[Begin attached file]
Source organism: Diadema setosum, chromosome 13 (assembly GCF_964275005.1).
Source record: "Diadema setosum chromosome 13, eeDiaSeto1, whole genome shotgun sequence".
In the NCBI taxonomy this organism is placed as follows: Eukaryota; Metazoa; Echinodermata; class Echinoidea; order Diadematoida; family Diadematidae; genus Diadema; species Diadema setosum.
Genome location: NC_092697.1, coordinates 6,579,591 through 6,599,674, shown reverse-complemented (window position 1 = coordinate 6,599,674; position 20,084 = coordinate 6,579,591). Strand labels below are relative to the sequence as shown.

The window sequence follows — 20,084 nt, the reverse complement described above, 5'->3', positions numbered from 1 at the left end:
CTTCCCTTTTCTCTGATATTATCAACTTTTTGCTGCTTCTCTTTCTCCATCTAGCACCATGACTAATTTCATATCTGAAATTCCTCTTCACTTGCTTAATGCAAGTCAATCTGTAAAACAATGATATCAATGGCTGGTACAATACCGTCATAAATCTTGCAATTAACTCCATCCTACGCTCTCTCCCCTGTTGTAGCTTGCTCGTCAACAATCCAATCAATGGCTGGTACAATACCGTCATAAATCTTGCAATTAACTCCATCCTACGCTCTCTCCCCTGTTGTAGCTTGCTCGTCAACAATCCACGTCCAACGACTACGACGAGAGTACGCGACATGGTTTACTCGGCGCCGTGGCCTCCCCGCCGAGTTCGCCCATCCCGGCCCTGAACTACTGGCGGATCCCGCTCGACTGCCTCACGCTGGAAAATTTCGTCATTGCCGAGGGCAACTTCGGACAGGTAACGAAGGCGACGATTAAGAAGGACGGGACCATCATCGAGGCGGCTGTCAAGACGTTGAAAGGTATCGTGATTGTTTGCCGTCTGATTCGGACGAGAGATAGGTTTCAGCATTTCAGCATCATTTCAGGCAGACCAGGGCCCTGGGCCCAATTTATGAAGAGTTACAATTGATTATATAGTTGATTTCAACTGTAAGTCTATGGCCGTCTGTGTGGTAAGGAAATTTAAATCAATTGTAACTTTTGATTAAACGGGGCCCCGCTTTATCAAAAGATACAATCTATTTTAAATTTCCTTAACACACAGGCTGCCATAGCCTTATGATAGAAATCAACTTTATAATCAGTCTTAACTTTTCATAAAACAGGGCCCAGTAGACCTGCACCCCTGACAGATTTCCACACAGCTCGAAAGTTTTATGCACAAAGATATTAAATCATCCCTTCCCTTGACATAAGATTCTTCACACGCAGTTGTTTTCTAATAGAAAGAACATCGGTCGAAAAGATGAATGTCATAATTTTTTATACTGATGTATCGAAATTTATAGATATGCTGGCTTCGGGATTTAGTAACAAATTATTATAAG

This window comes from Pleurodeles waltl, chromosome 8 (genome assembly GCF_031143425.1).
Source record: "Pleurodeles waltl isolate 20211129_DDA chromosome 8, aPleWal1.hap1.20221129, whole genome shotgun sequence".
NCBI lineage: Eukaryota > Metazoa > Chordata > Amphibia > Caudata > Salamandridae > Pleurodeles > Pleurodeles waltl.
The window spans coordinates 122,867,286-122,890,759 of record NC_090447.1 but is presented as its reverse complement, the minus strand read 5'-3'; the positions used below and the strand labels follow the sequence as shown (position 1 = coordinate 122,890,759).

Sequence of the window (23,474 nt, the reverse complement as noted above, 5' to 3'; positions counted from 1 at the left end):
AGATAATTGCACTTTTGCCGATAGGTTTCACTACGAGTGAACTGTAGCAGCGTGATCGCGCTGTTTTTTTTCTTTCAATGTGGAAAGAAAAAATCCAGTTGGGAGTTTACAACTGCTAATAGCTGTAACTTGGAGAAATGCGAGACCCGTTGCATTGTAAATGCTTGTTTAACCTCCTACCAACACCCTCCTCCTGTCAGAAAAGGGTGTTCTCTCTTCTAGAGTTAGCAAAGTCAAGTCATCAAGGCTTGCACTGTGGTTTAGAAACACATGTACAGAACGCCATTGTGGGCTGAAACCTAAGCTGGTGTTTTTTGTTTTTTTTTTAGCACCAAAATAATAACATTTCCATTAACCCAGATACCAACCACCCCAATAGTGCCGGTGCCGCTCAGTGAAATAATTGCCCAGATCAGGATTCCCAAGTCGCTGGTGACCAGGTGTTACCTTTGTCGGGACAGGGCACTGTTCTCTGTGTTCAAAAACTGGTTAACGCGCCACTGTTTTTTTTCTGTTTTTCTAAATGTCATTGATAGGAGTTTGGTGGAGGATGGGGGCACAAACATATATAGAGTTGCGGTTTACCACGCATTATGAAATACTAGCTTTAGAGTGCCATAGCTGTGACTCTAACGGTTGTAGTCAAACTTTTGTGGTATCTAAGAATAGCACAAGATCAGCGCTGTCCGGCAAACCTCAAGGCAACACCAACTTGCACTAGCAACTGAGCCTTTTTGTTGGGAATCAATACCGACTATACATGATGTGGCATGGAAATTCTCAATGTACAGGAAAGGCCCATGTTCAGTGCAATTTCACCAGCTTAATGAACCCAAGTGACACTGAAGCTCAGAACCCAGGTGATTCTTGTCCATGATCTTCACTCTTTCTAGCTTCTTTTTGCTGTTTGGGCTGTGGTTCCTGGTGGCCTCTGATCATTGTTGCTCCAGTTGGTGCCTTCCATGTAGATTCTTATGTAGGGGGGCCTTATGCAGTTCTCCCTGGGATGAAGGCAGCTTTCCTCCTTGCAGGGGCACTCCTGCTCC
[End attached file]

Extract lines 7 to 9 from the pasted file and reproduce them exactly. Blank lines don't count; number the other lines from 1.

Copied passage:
This window comes from Pleurodeles waltl, chromosome 8 (genome assembly GCF_031143425.1).
Source record: "Pleurodeles waltl isolate 20211129_DDA chromosome 8, aPleWal1.hap1.20221129, whole genome shotgun sequence".
NCBI lineage: Eukaryota > Metazoa > Chordata > Amphibia > Caudata > Salamandridae > Pleurodeles > Pleurodeles waltl.